Mitotic arrest-associated apoptosis induced by sodium arsenite in A375 melanoma cells is BUBR1-dependent


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Abstract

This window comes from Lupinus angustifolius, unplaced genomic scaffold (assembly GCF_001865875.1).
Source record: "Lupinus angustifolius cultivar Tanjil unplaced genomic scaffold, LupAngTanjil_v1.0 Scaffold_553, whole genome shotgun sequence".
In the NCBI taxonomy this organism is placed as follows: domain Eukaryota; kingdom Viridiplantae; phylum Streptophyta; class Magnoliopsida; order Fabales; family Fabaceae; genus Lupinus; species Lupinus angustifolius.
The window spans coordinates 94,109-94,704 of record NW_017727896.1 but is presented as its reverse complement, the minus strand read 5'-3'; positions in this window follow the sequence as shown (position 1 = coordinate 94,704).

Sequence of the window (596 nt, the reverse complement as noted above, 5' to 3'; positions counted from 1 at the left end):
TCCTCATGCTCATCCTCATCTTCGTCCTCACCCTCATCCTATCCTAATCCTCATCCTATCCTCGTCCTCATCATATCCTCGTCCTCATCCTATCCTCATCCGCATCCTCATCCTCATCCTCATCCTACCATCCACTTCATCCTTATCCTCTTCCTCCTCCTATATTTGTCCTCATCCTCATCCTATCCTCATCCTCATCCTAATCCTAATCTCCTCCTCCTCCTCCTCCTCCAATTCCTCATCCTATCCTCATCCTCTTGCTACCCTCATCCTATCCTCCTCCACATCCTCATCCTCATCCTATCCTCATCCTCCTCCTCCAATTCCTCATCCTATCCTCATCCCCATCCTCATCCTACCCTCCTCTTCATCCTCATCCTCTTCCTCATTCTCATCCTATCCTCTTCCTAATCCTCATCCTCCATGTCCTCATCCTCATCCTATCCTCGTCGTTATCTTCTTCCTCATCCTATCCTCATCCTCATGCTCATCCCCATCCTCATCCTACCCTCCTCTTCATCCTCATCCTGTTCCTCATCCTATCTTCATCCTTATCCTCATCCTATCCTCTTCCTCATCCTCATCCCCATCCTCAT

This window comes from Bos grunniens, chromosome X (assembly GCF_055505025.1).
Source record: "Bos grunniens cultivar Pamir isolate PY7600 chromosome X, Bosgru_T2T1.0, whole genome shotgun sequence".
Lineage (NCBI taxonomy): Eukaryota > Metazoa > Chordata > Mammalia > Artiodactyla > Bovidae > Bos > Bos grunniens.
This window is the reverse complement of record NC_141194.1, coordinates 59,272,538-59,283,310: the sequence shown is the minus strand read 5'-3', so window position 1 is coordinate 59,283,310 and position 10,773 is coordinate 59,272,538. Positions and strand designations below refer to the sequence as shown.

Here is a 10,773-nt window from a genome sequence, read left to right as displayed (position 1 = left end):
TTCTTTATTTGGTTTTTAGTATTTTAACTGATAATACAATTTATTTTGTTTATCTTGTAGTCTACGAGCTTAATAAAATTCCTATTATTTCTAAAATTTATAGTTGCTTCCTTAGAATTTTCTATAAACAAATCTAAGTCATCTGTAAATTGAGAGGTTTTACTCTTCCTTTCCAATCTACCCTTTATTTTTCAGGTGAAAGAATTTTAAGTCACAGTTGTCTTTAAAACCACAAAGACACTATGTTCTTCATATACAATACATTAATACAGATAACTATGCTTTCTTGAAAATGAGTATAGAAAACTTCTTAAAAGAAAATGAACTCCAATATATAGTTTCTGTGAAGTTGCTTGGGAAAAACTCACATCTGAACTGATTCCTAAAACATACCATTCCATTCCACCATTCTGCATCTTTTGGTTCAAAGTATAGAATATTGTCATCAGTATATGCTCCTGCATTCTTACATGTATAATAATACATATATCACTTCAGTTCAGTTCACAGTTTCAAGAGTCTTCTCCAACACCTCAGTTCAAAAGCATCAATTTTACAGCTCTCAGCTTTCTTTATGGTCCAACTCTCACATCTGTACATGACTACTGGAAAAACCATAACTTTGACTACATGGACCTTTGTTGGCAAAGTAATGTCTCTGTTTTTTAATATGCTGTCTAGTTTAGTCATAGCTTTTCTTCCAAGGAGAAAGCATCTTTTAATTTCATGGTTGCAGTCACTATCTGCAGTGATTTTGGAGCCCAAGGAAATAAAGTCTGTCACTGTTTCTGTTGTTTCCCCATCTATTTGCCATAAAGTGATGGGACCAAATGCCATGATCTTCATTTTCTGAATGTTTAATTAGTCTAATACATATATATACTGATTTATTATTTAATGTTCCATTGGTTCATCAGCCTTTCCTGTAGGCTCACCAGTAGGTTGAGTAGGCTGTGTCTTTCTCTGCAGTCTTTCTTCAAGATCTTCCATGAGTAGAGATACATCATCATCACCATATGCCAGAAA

A375 human malignant melanoma cells undergo mitotic arrest-associated apoptosis when treated with pharmacological concentrations of sodium arsenite, a chemotherapeutic for acute promyelocytic leukemia. Our previous studies indicated that decreased arsenite sensitivity correlated with reduced mitotic spindle checkpoint function and reduced expression of the checkpoint protein BUBR1. In the current study, arsenite induced securin and cyclin B stabilization, BUBR1 phosphorylation, and spindle checkpoint activation. Arsenite also increased activating cyclin dependent kinase 1 (CDK1) Thr161 phosphorylation but decreased inhibitory Tyr15 phosphorylation. Mitotic arrest resulted in apoptosis as indicated by colocalization of mitotic phospho-Histone H3 with active caspase 3. Apoptosis was associated with BCL-2 Ser70 phosphorylation. Inhibition of CDK1 with roscovitine in arsenite-treated mitotic cells inhibited spindle checkpoint maintenance as inferred from reduced BUBR1 phosphorylation, reduced cyclin B expression, and diminution of mitotic index. Roscovitine also reduced BCL-2 Ser70 phosphorylation and protected against apoptosis, suggesting mitotic arrest caused by hyperactivation of CDK1 directly or indirectly leads to BCL-2 phosphorylation and apoptosis. In addition, suppression of BUBR1 with siRNA prevented arsenite-induced mitotic arrest and apoptosis. These findings provide insight into the mechanism of arsenic's chemotherapeutic action and indicate a functional spindle checkpoint may be required for arsenic-sensitivity.

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